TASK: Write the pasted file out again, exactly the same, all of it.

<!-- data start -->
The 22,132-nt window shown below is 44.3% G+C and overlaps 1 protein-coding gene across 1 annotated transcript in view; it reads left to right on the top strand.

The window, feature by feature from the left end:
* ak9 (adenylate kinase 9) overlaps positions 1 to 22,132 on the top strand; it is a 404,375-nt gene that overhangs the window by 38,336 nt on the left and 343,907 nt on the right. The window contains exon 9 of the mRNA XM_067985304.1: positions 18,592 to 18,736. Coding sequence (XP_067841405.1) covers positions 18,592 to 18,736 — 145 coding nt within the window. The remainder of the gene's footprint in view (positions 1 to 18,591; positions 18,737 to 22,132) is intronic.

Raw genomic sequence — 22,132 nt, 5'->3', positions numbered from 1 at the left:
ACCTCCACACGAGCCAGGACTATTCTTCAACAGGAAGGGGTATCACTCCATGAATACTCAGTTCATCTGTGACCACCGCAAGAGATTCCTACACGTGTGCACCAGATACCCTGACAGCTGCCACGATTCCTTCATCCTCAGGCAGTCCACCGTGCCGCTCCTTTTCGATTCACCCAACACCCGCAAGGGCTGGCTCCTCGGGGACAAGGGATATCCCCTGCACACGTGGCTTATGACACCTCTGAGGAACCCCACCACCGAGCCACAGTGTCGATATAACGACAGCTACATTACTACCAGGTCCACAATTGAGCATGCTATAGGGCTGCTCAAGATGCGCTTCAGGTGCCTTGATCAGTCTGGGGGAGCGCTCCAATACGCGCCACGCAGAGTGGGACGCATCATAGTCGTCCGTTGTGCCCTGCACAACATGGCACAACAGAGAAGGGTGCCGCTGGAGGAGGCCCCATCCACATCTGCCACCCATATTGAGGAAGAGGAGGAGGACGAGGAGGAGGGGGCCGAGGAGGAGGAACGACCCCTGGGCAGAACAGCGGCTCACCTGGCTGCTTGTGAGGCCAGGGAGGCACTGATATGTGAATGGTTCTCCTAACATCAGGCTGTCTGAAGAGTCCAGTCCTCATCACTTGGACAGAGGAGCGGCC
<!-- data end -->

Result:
The 22,132-nt window shown below is 44.3% G+C and overlaps 1 protein-coding gene across 1 annotated transcript in view; it reads left to right on the top strand.

The window, feature by feature from the left end:
* ak9 (adenylate kinase 9) overlaps positions 1 to 22,132 on the top strand; it is a 404,375-nt gene that overhangs the window by 38,336 nt on the left and 343,907 nt on the right. The window contains exon 9 of the mRNA XM_067985304.1: positions 18,592 to 18,736. Coding sequence (XP_067841405.1) covers positions 18,592 to 18,736 — 145 coding nt within the window. The remainder of the gene's footprint in view (positions 1 to 18,591; positions 18,737 to 22,132) is intronic.

Raw genomic sequence — 22,132 nt, 5'->3', positions numbered from 1 at the left:
ACCTCCACACGAGCCAGGACTATTCTTCAACAGGAAGGGGTATCACTCCATGAATACTCAGTTCATCTGTGACCACCGCAAGAGATTCCTACACGTGTGCACCAGATACCCTGACAGCTGCCACGATTCCTTCATCCTCAGGCAGTCCACCGTGCCGCTCCTTTTCGATTCACCCAACACCCGCAAGGGCTGGCTCCTCGGGGACAAGGGATATCCCCTGCACACGTGGCTTATGACACCTCTGAGGAACCCCACCACCGAGCCACAGTGTCGATATAACGACAGCTACATTACTACCAGGTCCACAATTGAGCATGCTATAGGGCTGCTCAAGATGCGCTTCAGGTGCCTTGATCAGTCTGGGGGAGCGCTCCAATACGCGCCACGCAGAGTGGGACGCATCATAGTCGTCCGTTGTGCCCTGCACAACATGGCACAACAGAGAAGGGTGCCGCTGGAGGAGGCCCCATCCACATCTGCCACCCATATTGAGGAAGAGGAGGAGGACGAGGAGGAGGGGGCCGAGGAGGAGGAACGACCCCTGGGCAGAACAGCGGCTCACCTGGCTGCTTGTGAGGCCAGGGAGGCACTGATATGTGAATGGTTCTCCTAACATCAGGCTGTCTGAAGAGTCCAGTCCTCATCACTTGGACAGAGGAGCGGCC